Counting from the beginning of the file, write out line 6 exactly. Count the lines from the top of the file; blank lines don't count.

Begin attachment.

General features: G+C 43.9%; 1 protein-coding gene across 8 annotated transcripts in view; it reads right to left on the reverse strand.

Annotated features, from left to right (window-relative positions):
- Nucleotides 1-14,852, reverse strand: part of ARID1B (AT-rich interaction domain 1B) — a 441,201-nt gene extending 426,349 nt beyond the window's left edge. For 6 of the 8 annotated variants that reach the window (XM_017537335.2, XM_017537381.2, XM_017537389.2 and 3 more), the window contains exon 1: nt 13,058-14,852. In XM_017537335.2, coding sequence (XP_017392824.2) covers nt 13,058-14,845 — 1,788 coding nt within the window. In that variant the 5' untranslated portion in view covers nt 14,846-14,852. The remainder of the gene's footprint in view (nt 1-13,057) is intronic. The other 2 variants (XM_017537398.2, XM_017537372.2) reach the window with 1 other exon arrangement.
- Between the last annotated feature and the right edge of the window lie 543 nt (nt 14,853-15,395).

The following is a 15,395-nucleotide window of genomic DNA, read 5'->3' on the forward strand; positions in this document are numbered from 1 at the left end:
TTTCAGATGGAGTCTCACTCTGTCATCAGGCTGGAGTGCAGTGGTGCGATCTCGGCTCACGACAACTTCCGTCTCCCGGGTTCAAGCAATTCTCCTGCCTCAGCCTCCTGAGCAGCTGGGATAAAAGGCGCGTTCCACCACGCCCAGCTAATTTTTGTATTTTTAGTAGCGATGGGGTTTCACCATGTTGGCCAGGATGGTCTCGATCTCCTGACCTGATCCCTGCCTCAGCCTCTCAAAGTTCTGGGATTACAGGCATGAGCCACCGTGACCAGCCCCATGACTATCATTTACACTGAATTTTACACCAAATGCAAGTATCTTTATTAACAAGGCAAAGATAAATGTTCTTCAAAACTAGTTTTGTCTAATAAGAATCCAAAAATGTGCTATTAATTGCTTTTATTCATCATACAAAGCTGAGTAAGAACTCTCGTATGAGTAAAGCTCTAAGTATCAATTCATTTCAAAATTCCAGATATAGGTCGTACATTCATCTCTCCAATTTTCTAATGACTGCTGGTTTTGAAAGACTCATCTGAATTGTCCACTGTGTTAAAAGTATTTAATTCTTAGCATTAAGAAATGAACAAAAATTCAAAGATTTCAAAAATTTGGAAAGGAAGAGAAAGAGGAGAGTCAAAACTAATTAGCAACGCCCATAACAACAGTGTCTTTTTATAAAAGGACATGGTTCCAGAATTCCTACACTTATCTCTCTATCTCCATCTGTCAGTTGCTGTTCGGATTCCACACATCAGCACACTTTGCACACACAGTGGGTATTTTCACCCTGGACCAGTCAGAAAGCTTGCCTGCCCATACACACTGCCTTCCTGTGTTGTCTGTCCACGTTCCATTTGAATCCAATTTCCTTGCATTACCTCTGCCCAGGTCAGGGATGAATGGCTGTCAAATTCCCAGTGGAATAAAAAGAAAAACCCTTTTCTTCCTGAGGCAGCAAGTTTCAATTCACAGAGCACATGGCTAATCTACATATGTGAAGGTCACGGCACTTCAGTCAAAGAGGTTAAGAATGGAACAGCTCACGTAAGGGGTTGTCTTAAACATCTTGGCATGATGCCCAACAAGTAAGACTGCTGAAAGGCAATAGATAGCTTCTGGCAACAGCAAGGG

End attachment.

TTTCAGATGGAGTCTCACTCTGTCATCAGGCTGGAGTGCAGTGGTGCGATCTCGGCTCACGACAACTTCCGTCTCCCGGGTTCAAGCAATTCTCCTGCCTCAGCCTCCTGAGCAGCTGGGATAAAAGGCGCGTTCCACCACGCCCAGCTAATTTTTGTATTTTTAGTAGCGATGGGGTTTCACCATGTTGGCCAGGATGGTCTCGATCTCCTGACCTGATCCCTGCCTCAGCCTCTCAAAGTTCTGGGATTACAGGCATGAGCCACCGTGACCAGCCCCATGACTATCATTTACACTGAATTTTACACCAAATGCAAGTATCTTTATTAACAAGGCAAAGATAAATGTTCTTCAAAACTAGTTTTGTCTAATAAGAATCCAAAAATGTGCTATTAATTGCTTTTATTCATCATACAAAGCTGAGTAAGAACTCTCGTATGAGTAAAGCTCTAAGTATCAATTCATTTCAAAATTCCAGATATAGGTCGTACATTCATCTCTCCAATTTTCTAATGACTGCTGGTTTTGAAAGACTCATCTGAATTGTCCACTGTGTTAAAAGTATTTAATTCTTAGCATTAAGAAATGAACAAAAATTCAAAGATTTCAAAAATTTGGAAAGGAAGAGAAAGAGGAGAGTCAAAACTAATTAGCAACGCCCATAACAACAGTGTCTTTTTATAAAAGGACATGGTTCCAGAATTCCTACACTTATCTCTCTATCTCCATCTGTCAGTTGCTGTTCGGATTCCACACATCAGCACACTTTGCACACACAGTGGGTATTTTCACCCTGGACCAGTCAGAAAGCTTGCCTGCCCATACACACTGCCTTCCTGTGTTGTCTGTCCACGTTCCATTTGAATCCAATTTCCTTGCATTACCTCTGCCCAGGTCAGGGATGAATGGCTGTCAAATTCCCAGTGGAATAAAAAGAAAAACCCTTTTCTTCCTGAGGCAGCAAGTTTCAATTCACAGAGCACATGGCTAATCTACATATGTGAAGGTCACGGCACTTCAGTCAAAGAGGTTAAGAATGGAACAGCTCACGTAAGGGGTTGTCTTAAACATCTTGGCATGATGCCCAACAAGTAAGACTGCTGAAAGGCAATAGATAGCTTCTGGCAACAGCAAGGG